Baldrige National Quality Award 1990 Recipient
Through a quality improvement process focusing on 12 Service Quality Indicators (SQIs), all tied to customer expectations and articulated at all levels of its international business, the Memphis-based firm continues to set higher standards for service and customer satisfaction. Measuring themselves against a 100-percent service standard, managers and employees strive to improve all aspects of the way Federal Express does business.
FEDERAL EXPRESS: A SNAPSHOT
Conceived by Chairman and Chief Executive Officer Frederick W. Smith, Federal Express began operations in 1973. At that time a fleet of eight small aircraft was sufficient to handle demand. Five years later, the company employed 10,000 people, who handled a daily volume of 35,000 shipments. Today, approximately 90,000 Federal Express employees, at more than 1,650 sites process 1.5 million shipments daily, all of which must be tracked in a central information system, sorted in a short time at facilities in Memphis, Indianapolis, Newark, Oakland, Los Angeles, Anchorage, and Brussels, and delivered by a highly decentralized distribution network. The firm's air cargo fleet is now the world's largest.
Federal Express revenues totaled $7 billion in fiscal year 1990. Domestic overnight and second-day deliveries accounted for nearly three-fourths of the total, with the remainder being international deliveries. The company's share of the domestic market in 1989 was 43 percent, compared with 26 percent for its nearest competitor.
Federal Express's "People-Service-Profit" philosophy guides management policies and actions. The company has a well-developed and thoroughly deployed management evaluation system called SFA (Survey/Feedback/Action), which involves a survey of employees, analysis of each work group's results by the work group's manager, and a discussion between the manager and the work group to develop written action plans for the manager to improve and become more effective. Data from the SFA process are aggregated at all levels of the organization for use in policymaking.
Consistently included in listings of the best U.S. companies to work for, Federal Express has a "no lay-off" philosophy, and its "guaranteed fair treatment procedure" for handling employee grievances is used as a model by firms in many industries. Employees can participate in a program to qualify front-line workers for management positions. In addition, Federal Express has a well-developed recognition program for team and individual contributions to company performance. Over the last five years, at least 91 percent of employees responded that they were "proud to work for Federal Express."
SERVICE QUALITY INDICATORS
To spur progress toward its ultimate target of 100-percent customer satisfaction, Federal Express recently replaced its old measure of quality performance -- percent of on-time deliveries -- with a 12-component index that comprehensively describes how its performance is viewed by customers. Each item in the Service Quality Indicator (SQI) is weighted to reflect how significantly it affects overall customer satisfaction.
Performance data are gathered with the company's advanced computer and tracking systems, including the SuperTracker, a hand-held computer used for scanning a shipment's bar code every time a package changes hands between pick-up and delivery. Rapid analysis of data from the firm's far-flung operations yields daily SQI reports transmitted to workers at all Federal Express sites. Management meets daily to discuss the previous day's performance and tracks weekly, monthly, and annual trends. Analysis of data contained in the company's more than 30 major databases assists quality action teams (QATs) in locating the root causes of problems that surface in SQI reviews. Extensive customer and internal data are used by cross-functional teams involved in the company's new product introduction process.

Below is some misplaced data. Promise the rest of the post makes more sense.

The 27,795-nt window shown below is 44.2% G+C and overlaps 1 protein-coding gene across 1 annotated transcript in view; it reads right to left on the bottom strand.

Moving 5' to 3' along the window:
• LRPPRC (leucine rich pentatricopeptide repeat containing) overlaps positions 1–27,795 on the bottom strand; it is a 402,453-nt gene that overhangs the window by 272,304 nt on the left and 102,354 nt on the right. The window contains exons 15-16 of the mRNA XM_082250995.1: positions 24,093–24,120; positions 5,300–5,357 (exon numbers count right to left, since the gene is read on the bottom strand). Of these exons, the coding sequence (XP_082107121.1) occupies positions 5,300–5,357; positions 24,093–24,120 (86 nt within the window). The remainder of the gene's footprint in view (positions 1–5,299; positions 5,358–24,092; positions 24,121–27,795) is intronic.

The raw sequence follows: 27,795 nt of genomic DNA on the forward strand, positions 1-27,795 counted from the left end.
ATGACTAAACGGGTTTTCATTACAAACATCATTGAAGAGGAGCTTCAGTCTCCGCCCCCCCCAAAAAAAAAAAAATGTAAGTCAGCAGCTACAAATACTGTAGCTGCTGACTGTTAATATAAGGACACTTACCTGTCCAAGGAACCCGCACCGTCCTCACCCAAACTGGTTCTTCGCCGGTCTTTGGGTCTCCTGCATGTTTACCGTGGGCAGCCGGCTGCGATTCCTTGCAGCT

To reach its aggressive quality goals, the company has set up one cross-functional team for each service component in the SQI. A senior executive heads each team and assures the involvement of front-line employees, support personnel, and managers from all parts of the corporation when needed. Two of these corporatewide teams have a network of over 1,000 employees working on improvements.
The Service Quality
Indicator measurements are directly linked to the corporate planning process,
which begins with the CEO and COO and an executive planning committee.
SQIs form the basis on which corporative executives are evaluated. Individual
Employees are encouraged to be innovative and to make decisions that advance quality goals. Federal Express provides employees with the information and technology they need to continuously improve their performance. An example is the Digitally Assisted Dispatch System (DADS), which communicates to some 30,000 couriers through screens in their vans. The system enables quick response to pick-up and delivery dispatches and allows couriers to manage their time and routes with high efficiency.
Since 1987, overall customer satisfaction with Federal Express's domestic service has averaged better than 95 percent, and its international service has rated a satisfaction score of about 94 percent. In an independently conducted survey of air-express industry customers, 53 percent gave Federal Express a perfect score, as compared with 39 percent for the next-best competitor. The company has received 195 awards over the last 13 years, and representatives of nearly 600 businesses and organizations have visited its facilities.